By spending our money in the Walmart’s, McDonald’s of the world we gave away our power and our voice. We, short-sighted decision after short-sighted decision, made our society what it is today and we have some serious work to do to fix it. Things have to change and while change is uncomfortable, it’s also necessary.

We can start by:

- Informing ourselves and our spending. We need to understand where our money is really going and support companies whose values actually align with the future we want to be a part of. We need to support local small businesses if we want to weaken the federal lobbying that has hijacked our democracy. We need to take back our power with every cent that we spend.

- Watching better television. Sure, The Real Housewives of whatever or The Bachelor may be entertaining to you because it makes you feel better about your life but does it really contribute anything of value to it? By celebrating drama for the sake of drama and senseless television aren’t we telling the media that that’s what we want more of? What is it going to be like in 10 years if we don’t? We owe it to the next generation to stop watching garbage.                        

- Being mindful of what we post and share on social media. Thanks to Facebook and other social media platforms, the effect that you have on the world can be felt by people all over the world. Make sure your message is worth it.

- Activating our voice. There’s a saying that the squeaky wheel gets the grease. It's time to start squeaking about the things that are important to you and need to be changed. Political movements are created by people rallying behind a cause together and speaking out. Trump has successfully rallied enough of America to claim the Republican nomination, running on a platform of hate and fear. What would the world look like if we accomplished the same results with a positive message?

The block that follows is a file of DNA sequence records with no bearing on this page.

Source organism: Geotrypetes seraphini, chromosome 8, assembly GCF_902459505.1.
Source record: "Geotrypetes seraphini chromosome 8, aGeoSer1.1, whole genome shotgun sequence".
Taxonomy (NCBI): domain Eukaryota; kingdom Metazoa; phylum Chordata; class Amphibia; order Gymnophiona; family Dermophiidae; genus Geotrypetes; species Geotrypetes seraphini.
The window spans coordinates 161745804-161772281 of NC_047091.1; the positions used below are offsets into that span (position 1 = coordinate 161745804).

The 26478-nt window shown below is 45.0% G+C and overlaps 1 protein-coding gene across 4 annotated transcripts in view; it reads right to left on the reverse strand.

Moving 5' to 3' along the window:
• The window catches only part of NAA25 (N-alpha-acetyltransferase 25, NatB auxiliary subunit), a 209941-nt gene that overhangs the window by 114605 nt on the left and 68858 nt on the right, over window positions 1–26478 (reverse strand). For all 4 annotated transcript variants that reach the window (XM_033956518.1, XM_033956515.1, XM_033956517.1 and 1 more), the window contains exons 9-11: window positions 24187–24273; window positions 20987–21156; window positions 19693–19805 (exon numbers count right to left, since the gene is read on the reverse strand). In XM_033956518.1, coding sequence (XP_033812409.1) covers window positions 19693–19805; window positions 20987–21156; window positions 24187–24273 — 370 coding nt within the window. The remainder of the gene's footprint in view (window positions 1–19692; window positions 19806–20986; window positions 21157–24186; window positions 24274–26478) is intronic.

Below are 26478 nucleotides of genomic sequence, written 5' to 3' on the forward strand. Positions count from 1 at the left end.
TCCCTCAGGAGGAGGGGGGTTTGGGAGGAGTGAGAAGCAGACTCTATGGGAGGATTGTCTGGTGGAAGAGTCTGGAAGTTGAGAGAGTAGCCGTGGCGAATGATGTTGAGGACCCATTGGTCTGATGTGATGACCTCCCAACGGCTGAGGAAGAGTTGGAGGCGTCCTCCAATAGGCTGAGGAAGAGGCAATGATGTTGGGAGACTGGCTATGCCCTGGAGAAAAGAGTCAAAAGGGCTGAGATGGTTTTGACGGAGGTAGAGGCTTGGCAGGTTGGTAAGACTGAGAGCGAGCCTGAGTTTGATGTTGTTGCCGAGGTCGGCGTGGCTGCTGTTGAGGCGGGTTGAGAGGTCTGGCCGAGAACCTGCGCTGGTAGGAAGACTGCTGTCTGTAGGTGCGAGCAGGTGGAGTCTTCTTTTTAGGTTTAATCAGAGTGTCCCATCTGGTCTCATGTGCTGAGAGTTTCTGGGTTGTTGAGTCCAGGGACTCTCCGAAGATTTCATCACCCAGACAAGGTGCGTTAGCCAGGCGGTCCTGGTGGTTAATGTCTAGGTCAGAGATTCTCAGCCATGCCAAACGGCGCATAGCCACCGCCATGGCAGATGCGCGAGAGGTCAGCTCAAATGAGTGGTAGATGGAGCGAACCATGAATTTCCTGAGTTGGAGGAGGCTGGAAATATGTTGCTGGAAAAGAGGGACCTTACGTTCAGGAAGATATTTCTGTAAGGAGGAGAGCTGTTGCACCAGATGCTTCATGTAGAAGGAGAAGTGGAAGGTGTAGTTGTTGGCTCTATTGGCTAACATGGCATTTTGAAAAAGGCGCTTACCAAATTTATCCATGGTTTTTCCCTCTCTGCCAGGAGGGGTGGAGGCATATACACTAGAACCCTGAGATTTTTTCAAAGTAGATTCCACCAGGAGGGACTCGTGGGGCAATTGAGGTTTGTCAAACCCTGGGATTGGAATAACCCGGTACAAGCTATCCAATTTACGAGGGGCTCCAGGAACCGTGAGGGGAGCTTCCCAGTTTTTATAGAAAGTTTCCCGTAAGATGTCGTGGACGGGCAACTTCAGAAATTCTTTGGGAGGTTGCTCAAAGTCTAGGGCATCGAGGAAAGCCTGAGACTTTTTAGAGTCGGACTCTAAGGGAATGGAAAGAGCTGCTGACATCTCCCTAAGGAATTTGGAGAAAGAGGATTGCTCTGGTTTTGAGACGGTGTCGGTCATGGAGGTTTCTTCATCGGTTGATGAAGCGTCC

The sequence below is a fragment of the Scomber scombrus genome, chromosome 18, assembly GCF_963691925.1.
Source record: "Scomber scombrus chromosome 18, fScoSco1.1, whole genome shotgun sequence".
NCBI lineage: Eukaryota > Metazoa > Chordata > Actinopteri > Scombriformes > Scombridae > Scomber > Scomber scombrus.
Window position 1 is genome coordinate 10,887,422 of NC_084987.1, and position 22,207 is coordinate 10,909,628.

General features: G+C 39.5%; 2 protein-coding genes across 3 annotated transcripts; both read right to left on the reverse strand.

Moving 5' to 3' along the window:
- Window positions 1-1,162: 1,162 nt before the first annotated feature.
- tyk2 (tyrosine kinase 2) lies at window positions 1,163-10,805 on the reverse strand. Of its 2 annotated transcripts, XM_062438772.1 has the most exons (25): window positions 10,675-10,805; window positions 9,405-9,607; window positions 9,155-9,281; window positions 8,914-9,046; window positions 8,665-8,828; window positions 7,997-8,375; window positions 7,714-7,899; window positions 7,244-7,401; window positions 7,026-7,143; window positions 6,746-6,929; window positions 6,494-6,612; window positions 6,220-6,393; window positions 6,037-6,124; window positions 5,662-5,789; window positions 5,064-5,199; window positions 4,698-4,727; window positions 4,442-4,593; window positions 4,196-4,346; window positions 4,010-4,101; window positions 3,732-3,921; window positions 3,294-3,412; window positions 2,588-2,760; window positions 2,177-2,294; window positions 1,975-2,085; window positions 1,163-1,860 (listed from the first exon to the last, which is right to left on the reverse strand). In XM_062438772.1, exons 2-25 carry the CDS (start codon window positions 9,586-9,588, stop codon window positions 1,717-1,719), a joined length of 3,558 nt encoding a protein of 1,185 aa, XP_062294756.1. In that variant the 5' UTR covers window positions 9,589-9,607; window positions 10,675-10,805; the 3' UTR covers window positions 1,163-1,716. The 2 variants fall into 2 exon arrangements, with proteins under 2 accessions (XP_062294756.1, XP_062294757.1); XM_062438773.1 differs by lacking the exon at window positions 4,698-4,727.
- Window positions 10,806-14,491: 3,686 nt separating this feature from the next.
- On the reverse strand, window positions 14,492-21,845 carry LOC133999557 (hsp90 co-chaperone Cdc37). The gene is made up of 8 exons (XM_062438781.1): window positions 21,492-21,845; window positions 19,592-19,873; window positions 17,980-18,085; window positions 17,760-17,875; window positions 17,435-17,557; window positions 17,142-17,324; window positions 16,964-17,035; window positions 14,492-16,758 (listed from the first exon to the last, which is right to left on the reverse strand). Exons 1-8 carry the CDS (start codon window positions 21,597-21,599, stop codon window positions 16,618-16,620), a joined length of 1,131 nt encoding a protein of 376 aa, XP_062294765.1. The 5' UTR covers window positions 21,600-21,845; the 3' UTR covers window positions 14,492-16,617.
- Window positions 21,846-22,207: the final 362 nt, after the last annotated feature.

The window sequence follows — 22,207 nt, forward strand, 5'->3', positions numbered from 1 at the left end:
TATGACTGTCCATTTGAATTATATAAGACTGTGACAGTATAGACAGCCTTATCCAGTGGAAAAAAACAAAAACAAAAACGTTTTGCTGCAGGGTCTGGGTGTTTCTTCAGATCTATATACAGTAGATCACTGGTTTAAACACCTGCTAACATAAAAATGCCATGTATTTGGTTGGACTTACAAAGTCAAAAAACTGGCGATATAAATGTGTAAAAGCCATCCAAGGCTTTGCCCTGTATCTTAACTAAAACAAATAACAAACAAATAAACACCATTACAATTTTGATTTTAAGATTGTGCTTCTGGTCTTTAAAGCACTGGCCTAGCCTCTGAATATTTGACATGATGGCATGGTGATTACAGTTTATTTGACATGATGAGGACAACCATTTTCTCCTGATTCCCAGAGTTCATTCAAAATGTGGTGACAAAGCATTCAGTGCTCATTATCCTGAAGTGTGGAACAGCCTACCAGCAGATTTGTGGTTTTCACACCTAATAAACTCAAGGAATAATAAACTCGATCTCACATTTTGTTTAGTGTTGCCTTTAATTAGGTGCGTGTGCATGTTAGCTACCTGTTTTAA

- Really committing. Real commitment implies action. You have four actionable items above. If you don’t like the status quo but keep supporting it through your decisions, you’re only going to have yourself to blame in the future. Our collective actions are the threads used to weave our societal fabric. We are the master weavers of the world that we are creating. This is a huge and also beautiful responsibility if we choose to accept and honor it.

We need more thought in our life. We need more conscience in our actions. We need to wake up and realize that we have a role to play and that our contribution is important regardless of how trivial it may seem at the supermarket, at home, or at the mall. The stakes are too high for us not to start today and start somewhere.